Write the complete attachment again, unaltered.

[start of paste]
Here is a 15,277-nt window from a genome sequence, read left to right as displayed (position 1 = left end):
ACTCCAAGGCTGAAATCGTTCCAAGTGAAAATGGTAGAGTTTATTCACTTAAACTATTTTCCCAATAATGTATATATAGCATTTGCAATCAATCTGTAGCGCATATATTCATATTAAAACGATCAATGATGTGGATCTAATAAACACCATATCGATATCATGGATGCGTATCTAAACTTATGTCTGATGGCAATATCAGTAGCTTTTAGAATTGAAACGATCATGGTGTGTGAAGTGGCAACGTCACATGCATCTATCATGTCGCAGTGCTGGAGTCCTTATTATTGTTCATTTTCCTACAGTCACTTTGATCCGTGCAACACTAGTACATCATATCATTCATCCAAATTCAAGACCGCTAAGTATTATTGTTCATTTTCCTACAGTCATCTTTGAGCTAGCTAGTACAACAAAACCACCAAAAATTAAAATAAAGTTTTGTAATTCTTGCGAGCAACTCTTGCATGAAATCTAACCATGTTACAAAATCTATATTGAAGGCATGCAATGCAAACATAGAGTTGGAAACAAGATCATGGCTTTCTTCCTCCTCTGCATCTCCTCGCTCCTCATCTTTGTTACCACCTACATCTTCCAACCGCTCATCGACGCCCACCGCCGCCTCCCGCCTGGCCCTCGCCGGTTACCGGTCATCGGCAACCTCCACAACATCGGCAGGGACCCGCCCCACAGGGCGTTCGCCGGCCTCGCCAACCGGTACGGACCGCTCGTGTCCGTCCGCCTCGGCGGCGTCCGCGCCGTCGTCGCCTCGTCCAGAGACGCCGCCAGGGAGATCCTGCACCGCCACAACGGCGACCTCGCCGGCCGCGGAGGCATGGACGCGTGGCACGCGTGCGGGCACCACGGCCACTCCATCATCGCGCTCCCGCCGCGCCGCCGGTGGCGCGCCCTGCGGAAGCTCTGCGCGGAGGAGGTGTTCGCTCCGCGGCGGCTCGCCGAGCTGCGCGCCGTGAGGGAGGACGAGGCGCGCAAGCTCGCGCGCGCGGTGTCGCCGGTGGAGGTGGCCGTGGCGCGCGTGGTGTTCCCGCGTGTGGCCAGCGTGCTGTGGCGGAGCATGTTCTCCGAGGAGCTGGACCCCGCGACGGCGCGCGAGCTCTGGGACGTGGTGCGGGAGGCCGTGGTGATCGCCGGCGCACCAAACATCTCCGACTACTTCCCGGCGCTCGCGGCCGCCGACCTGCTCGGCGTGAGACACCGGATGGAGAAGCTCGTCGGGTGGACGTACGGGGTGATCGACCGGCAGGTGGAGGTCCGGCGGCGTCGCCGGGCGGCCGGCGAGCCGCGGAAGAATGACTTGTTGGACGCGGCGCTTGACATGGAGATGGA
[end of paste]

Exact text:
Here is a 15,277-nt window from a genome sequence, read left to right as displayed (position 1 = left end):
ACTCCAAGGCTGAAATCGTTCCAAGTGAAAATGGTAGAGTTTATTCACTTAAACTATTTTCCCAATAATGTATATATAGCATTTGCAATCAATCTGTAGCGCATATATTCATATTAAAACGATCAATGATGTGGATCTAATAAACACCATATCGATATCATGGATGCGTATCTAAACTTATGTCTGATGGCAATATCAGTAGCTTTTAGAATTGAAACGATCATGGTGTGTGAAGTGGCAACGTCACATGCATCTATCATGTCGCAGTGCTGGAGTCCTTATTATTGTTCATTTTCCTACAGTCACTTTGATCCGTGCAACACTAGTACATCATATCATTCATCCAAATTCAAGACCGCTAAGTATTATTGTTCATTTTCCTACAGTCATCTTTGAGCTAGCTAGTACAACAAAACCACCAAAAATTAAAATAAAGTTTTGTAATTCTTGCGAGCAACTCTTGCATGAAATCTAACCATGTTACAAAATCTATATTGAAGGCATGCAATGCAAACATAGAGTTGGAAACAAGATCATGGCTTTCTTCCTCCTCTGCATCTCCTCGCTCCTCATCTTTGTTACCACCTACATCTTCCAACCGCTCATCGACGCCCACCGCCGCCTCCCGCCTGGCCCTCGCCGGTTACCGGTCATCGGCAACCTCCACAACATCGGCAGGGACCCGCCCCACAGGGCGTTCGCCGGCCTCGCCAACCGGTACGGACCGCTCGTGTCCGTCCGCCTCGGCGGCGTCCGCGCCGTCGTCGCCTCGTCCAGAGACGCCGCCAGGGAGATCCTGCACCGCCACAACGGCGACCTCGCCGGCCGCGGAGGCATGGACGCGTGGCACGCGTGCGGGCACCACGGCCACTCCATCATCGCGCTCCCGCCGCGCCGCCGGTGGCGCGCCCTGCGGAAGCTCTGCGCGGAGGAGGTGTTCGCTCCGCGGCGGCTCGCCGAGCTGCGCGCCGTGAGGGAGGACGAGGCGCGCAAGCTCGCGCGCGCGGTGTCGCCGGTGGAGGTGGCCGTGGCGCGCGTGGTGTTCCCGCGTGTGGCCAGCGTGCTGTGGCGGAGCATGTTCTCCGAGGAGCTGGACCCCGCGACGGCGCGCGAGCTCTGGGACGTGGTGCGGGAGGCCGTGGTGATCGCCGGCGCACCAAACATCTCCGACTACTTCCCGGCGCTCGCGGCCGCCGACCTGCTCGGCGTGAGACACCGGATGGAGAAGCTCGTCGGGTGGACGTACGGGGTGATCGACCGGCAGGTGGAGGTCCGGCGGCGTCGCCGGGCGGCCGGCGAGCCGCGGAAGAATGACTTGTTGGACGCGGCGCTTGACATGGAGATGGA